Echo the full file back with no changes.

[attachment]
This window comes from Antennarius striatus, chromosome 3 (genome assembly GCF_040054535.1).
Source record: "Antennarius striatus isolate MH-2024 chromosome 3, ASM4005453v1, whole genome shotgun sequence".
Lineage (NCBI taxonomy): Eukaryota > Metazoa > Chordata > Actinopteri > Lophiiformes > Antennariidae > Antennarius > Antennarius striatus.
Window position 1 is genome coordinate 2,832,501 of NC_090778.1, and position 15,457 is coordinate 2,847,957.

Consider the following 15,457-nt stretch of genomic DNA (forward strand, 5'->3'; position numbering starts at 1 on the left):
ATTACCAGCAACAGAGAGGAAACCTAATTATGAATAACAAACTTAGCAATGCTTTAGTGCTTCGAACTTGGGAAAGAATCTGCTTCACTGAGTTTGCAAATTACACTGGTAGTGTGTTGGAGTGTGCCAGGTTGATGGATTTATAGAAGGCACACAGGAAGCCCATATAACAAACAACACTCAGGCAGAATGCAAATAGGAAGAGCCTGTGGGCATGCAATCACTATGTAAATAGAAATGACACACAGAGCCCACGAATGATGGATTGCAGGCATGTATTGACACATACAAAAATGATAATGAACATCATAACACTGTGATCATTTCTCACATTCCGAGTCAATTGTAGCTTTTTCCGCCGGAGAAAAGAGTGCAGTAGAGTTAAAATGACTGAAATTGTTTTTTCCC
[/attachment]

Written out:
This window comes from Antennarius striatus, chromosome 3 (genome assembly GCF_040054535.1).
Source record: "Antennarius striatus isolate MH-2024 chromosome 3, ASM4005453v1, whole genome shotgun sequence".
Lineage (NCBI taxonomy): Eukaryota > Metazoa > Chordata > Actinopteri > Lophiiformes > Antennariidae > Antennarius > Antennarius striatus.
Window position 1 is genome coordinate 2,832,501 of NC_090778.1, and position 15,457 is coordinate 2,847,957.

Consider the following 15,457-nt stretch of genomic DNA (forward strand, 5'->3'; position numbering starts at 1 on the left):
ATTACCAGCAACAGAGAGGAAACCTAATTATGAATAACAAACTTAGCAATGCTTTAGTGCTTCGAACTTGGGAAAGAATCTGCTTCACTGAGTTTGCAAATTACACTGGTAGTGTGTTGGAGTGTGCCAGGTTGATGGATTTATAGAAGGCACACAGGAAGCCCATATAACAAACAACACTCAGGCAGAATGCAAATAGGAAGAGCCTGTGGGCATGCAATCACTATGTAAATAGAAATGACACACAGAGCCCACGAATGATGGATTGCAGGCATGTATTGACACATACAAAAATGATAATGAACATCATAACACTGTGATCATTTCTCACATTCCGAGTCAATTGTAGCTTTTTCCGCCGGAGAAAAGAGTGCAGTAGAGTTAAAATGACTGAAATTGTTTTTTCCC